Lighting techniques: A beginner’s guide to light painting photography

Painting with light is not as tricky as you might think and requires little specialist equipment. Have fun experimenting and create spectacular images with these tips and tricks.

Light is the most essential component of photography, but the fun doesn’t have to stop when the sun goes down. Using a torch or other light source, you can go out after dark and paint your own pictures by moving lights around to create any shapes that take your fancy. You can’t see these shapes in real time but by using a long exposure, you can record them in your camera to create unique images. The technique is often referred to as ‘light painting’ or ‘painting with light’.

What is light painting?

There’s magic in movement. You may have seen photographs that feature light trails. These are usually based on night-time traffic with cars and other vehicles leaving red and white trails of light flowing through an image as they drive along roads. Light painting uses the same idea but takes it to a more creative level, putting you in the driving seat.

As with light trails, you’ll need to use a long exposure that gives enough time to capture all the movement of the light source. The movement itself can be anything you want it to be, using white or coloured lights to paint your picture.

What do you need for successful light painting?

Having a tripod can really help when shooting long exposures as you will avoid any camera shake, and the subject or background of the image will stay sharp.

Although light painting is predominantly about movement, you’ll usually want a dimly lit backdrop to look sharp if featured in an image. Therefore, you’ll need to mount your camera on a tripod or other stable platform. If your lens features optical Image Stabilisation (IS), it’s generally best to switch this off for long exposures. The latest cameras can detect when a camera has been positioned on a tripod and will switch off the IS for you.

Like any photographic technique, light painting can require some practice. It’s helpful to plan prospective shots before sundown, so you can see which compositions will work best. When it gets dark, put your camera on a tripod and switch to Live View mode so that you can preview the shot on the rear LCD screen.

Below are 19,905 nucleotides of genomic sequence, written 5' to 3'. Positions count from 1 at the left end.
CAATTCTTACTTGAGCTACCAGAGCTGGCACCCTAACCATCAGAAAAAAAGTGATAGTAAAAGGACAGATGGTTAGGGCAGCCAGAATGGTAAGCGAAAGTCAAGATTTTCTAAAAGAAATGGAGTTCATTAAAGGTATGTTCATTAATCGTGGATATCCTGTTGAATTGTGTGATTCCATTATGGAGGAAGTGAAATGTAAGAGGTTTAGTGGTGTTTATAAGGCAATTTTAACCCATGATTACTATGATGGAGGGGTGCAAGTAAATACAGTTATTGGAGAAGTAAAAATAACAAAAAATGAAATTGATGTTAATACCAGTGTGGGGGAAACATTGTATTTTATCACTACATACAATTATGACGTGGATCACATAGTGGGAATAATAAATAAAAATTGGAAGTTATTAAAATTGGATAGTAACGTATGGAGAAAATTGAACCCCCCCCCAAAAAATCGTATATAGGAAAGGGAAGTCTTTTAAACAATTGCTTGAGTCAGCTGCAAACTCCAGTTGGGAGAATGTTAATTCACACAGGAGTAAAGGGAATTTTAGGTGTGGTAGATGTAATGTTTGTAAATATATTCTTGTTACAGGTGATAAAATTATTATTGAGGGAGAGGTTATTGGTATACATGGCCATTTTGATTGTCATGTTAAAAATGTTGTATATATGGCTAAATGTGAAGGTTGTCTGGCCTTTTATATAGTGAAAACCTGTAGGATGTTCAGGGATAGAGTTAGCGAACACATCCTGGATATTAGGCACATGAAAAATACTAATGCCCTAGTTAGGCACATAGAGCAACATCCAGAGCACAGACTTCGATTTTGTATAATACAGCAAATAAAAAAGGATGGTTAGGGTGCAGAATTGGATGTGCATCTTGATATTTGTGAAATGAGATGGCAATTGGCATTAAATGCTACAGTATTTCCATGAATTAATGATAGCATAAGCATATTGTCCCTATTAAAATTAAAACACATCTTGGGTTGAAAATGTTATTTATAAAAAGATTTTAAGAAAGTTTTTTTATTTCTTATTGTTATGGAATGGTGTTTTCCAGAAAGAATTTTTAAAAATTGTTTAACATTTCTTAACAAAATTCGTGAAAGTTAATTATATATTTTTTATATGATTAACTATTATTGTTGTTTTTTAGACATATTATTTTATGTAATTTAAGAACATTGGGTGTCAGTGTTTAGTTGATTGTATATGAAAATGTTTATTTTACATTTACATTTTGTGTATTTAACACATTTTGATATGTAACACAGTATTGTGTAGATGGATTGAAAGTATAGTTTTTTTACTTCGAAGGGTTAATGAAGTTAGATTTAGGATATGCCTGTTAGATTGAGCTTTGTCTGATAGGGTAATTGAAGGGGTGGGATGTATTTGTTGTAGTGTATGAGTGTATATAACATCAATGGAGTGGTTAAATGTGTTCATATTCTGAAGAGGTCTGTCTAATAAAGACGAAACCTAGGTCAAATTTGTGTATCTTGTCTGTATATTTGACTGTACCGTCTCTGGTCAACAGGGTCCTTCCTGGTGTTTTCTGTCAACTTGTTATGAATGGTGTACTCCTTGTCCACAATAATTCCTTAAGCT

Different environments can give an alternative look and feel to light paintings. If you use a relatively short exposure time of around 10 seconds with a dark background, it’ll tend to stay dark in the final image, giving all the attention to the shapes you create with your lamp. A longer exposure with a night-time cityscape or other illuminated backdrops can add context to the composition and give a sense of place and space.

It’s good practice not to touch your camera when taking long exposures – even if it’s mounted on a tripod – to avoid blurriness in the image caused by vibrations.

How should you set up your camera?

For many night shots, a wide aperture with a small f/number and a high ISO setting are preferable, so you can freeze any motion with a fast shutter speed. When painting with light, the opposite applies because movement is the key factor you want to capture.

Select the Manual (M) shooting mode on your camera and use a low ISO of around 100 to 200. Dial in a narrow aperture of around f/11 and set the shutter speed somewhere between 10 and 30 seconds, depending on how much time you need to create your light painting.

You’ll also need to set the focus distance manually, so select MF mode. Pre-focus on the area in which you’re going to be using the lamp to create the painting. On many cameras, you can also enable Manual Focus Peaking (MF Peaking), a visual aid to show which parts of the image are in sharpest focus.